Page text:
In the American Southwest, chili powders marry Mexican influence with Native American ingredients. Chili peppers grow abundantly in this region and powder blends reflect the local chilies. Warm and earthy flavors shine in dishes like enchiladas, tamales, and chiles rellenos.

Beyond these cuisines, chili powder has become a popular way to add heat and excitement to dishes worldwide. It's frequently found in spice blends for BBQ, chili, marinades, snack foods, and more. This demonstrates the incredible versatility of chili powder.


How is chili powder used in different cuisines?

Chili powder shines in the traditional cuisines of Mexico, the American Southwest, and Tex-Mex cooking. It's also popular worldwide in barbecue rubs, Indian curries, chili recipes, and many other dishes. The pepper and spice blend adds distinct flavor based on the cuisine's influences. For example, chili powder with paprika and oregano has a definitively Spanish flair.

What's a good substitute for chili powder in recipes?

If you're out of chili powder, substitute a blend of cumin, oregano, garlic powder, and cayenne pepper. Start with 1 teaspoon of each for every 1 tablespoon of chili powder called for, adjusting the cayenne up or down based on how much heat you want. You can also use smoked or regular paprika combined with cayenne.

How can I tone down the heat in chili powder?

To make a milder chili powder, use more of the ancho, New Mexico, and chipotle chile peppers rather than spicier ones like arbol, pequin, and cayenne. You can also add extra mild spices like cumin and oregano to offset the heat. Start with small amounts of hot chilies and add more to taste.

What food and beverage pairings work well with chili powder?

Chili powder's bold heat complements hearty foods like beef, pork, beans, and cheese. Cool, creamy dips and dressings balance out the spiciness. Cold beer is a classic beverage pairing, as are fruity margaritas and tequila-based cocktails. For wines, choose sweeter whites like Riesling or Gewurztraminer.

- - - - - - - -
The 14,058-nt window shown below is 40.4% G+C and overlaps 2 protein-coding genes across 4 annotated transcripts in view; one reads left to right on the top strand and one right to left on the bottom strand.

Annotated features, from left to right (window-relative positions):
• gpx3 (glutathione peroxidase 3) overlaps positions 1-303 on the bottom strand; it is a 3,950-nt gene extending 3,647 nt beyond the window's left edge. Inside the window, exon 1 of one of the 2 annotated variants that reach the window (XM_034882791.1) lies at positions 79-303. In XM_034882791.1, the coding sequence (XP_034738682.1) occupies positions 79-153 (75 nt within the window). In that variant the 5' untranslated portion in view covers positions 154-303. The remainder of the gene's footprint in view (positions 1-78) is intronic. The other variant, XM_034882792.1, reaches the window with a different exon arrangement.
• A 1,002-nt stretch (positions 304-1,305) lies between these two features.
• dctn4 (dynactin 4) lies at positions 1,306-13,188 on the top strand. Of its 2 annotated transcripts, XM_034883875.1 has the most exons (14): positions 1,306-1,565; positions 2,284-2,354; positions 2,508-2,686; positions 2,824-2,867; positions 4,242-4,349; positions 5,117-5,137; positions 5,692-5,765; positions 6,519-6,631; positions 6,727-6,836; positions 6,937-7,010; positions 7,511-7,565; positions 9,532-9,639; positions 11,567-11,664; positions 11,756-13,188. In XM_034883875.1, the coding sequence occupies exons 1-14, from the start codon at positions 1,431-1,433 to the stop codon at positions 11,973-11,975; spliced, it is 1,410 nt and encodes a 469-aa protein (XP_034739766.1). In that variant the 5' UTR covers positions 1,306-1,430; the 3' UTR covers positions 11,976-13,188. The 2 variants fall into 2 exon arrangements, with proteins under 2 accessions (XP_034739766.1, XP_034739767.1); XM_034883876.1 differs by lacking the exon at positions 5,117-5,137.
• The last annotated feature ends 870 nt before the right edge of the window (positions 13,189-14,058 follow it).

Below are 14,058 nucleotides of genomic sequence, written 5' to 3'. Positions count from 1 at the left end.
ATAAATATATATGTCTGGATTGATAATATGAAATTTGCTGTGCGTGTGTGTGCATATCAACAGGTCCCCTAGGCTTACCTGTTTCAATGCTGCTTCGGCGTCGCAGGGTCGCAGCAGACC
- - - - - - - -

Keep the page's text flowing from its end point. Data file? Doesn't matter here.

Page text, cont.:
How long does homemade chili powder last compared to store-bought?

Both homemade and properly stored commercial chili powder will maintain optimal freshness and flavor for up to a year. After that, the spices start losing their potency. To maximize shelf life, store chili powder in an airtight container away from heat, light, and moisture.


Chili powder blends tradition and creativity through its mix of chile peppers, spices, and regional flair. There are so many options to explore and customize, from mild and smoky to searing hot. A quick dash can transform a recipe while also paying homage to the spices' culinary roots.

Beyond heating up dishes, chili powder inspires new fusions and personalized blends. This versatile seasoning will continue to evolve along with the global palate, bringing its signature punch to dinner tables everywhere.

Sarah Cortez
Sarah Cortez

My name is Sarah and I'm a baker who loves trying out new recipes and flavor combinations. I decided to challenge myself to use a new spice or ingredient powder in my baking each week for a year. Some successes were the cardamom sugar cookies, vivid turmeric cake, and beetroot chocolate cupcakes. Failures included the bitter neem brownies and overwhelmingly hot ghost pepper snickerdoodles. Through this experience I've discovered amazing additions to spice up desserts while learning how to balance strong flavors. Follow my journey as I push the boundaries of baking with unique powders!